On a good day, the creative thinking meter embedded in my chest will register between 6 and 9.7. More often than not, distractions knock that down to an average of 4.2. It may be, however, that my meter needs an adjustment. An article at 99u explains how Ap Dijksterhuis and a team from the Nijmegen Unconscious lab (best name ever) in The Netherlands discovered how distraction from a main task can actually help generate better ideas when returned to said task. They have a theory as to why it happens as well.
It’s all in the Switch
Typically, most people would think that small distractions (meetings, waiting on your computer, hiding from your boss, etc.) would interupt the creative flow. To an extent that is true and the reason depends on the distraction you’re switching to.
“The researchers gave over a hundred volunteers one of two main challenges. One was verbal in nature and involved spending five minutes coming up with as many new uses as possible for a brick (akin to brainstorming session in the office). The other was a spatial task, equivalent to a design-based project at work, and this involved arranging five simple shapes into recognizable objects – for example: a triangle, letter C and rectangle formed in such a way to resemble an ice cream cone.
After the time was up, the participants switched tasks for a five minute incubation. Half stayed on the same kind of mental activity – if they’d been brainstorming the brick uses, now they solved anagrams (both are verbal tasks); if they’d been arranging shapes now they completed a mental rotation exercise, judging whether one shape was the same as another but in a different position (both are spatial tasks). The other half of the participants switched mental activities – brainstormers now did mental rotation (switching from verbal to spatial); shape sorters now did anagrams (spatial to verbal).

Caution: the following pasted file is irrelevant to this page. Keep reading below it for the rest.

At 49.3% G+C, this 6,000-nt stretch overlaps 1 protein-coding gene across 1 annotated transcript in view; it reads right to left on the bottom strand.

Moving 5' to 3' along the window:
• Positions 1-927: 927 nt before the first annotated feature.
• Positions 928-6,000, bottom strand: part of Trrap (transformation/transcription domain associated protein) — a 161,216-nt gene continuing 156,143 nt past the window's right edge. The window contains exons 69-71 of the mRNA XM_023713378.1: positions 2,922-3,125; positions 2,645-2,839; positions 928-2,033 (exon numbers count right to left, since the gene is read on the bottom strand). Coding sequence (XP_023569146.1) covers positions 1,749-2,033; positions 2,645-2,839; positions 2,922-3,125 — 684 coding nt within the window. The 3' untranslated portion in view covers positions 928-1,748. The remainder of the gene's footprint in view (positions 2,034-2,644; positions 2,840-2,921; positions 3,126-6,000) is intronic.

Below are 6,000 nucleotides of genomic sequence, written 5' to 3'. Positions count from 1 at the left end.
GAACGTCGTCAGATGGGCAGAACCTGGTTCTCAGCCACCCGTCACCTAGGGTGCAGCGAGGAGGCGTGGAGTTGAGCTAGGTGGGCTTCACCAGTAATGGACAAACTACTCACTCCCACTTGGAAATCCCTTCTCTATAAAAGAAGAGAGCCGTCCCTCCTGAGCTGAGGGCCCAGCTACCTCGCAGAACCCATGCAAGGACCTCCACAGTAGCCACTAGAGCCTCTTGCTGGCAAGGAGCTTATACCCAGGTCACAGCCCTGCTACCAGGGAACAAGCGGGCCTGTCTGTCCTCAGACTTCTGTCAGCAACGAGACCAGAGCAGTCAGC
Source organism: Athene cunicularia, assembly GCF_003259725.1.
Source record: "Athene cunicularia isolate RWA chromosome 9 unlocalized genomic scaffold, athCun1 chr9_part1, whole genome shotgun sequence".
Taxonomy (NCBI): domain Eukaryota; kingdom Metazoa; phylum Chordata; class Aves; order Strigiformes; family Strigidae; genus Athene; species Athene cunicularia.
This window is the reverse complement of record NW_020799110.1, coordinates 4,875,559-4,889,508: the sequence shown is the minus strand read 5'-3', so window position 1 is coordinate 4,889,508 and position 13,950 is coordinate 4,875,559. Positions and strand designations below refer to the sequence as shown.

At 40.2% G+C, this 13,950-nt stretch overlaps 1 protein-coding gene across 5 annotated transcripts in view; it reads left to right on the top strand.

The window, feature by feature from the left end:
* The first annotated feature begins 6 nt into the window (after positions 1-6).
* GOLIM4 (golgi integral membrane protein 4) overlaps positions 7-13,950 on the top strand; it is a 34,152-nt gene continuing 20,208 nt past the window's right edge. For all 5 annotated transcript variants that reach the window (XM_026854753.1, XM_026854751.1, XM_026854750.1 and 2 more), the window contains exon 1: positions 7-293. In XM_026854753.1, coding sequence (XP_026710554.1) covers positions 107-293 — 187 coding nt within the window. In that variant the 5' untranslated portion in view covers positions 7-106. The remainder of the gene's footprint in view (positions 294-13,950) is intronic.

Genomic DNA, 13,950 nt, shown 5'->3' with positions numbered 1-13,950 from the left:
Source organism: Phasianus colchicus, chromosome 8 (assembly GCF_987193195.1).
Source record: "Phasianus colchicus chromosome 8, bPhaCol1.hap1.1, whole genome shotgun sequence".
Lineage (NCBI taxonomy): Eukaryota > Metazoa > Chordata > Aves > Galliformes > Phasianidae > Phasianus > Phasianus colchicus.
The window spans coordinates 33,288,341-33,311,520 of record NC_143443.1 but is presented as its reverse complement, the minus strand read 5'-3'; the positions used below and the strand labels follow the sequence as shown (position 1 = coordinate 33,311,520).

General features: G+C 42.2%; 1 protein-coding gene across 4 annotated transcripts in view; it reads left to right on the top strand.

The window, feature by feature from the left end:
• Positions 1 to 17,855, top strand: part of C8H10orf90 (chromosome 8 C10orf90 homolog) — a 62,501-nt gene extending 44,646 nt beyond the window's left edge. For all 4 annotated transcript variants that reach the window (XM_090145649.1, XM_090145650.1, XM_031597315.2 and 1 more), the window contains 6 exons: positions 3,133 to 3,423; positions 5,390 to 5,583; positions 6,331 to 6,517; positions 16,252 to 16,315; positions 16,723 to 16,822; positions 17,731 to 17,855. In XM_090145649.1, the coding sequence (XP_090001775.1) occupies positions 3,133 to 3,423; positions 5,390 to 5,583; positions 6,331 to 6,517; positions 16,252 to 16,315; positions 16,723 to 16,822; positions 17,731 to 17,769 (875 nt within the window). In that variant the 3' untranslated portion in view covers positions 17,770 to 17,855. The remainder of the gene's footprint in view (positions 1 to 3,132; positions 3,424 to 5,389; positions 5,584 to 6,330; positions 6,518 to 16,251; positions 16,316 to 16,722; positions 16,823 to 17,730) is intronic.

Once the incubation period was over, the participants returned to their main challenge for an additional five minutes and the key test was whether they’d outperform a control group who’d just worked on either the brick task or the shape task for ten minutes straight through.
The take-home finding was that incubation breaks boosted creative performance, but only when the time was spent engaged in a different kind of mental activity.”
Have you found the same to be true? Like building muscle strength, it’s obvious that giving your brain a break from intense bouts of thinking will pump that oxygen through the tissue more efficiently on the next bout. The tricky part is finding a way to control those “incubation breaks”. Your office most likely isn’t the the controlled setting of a laboratory. What works for you?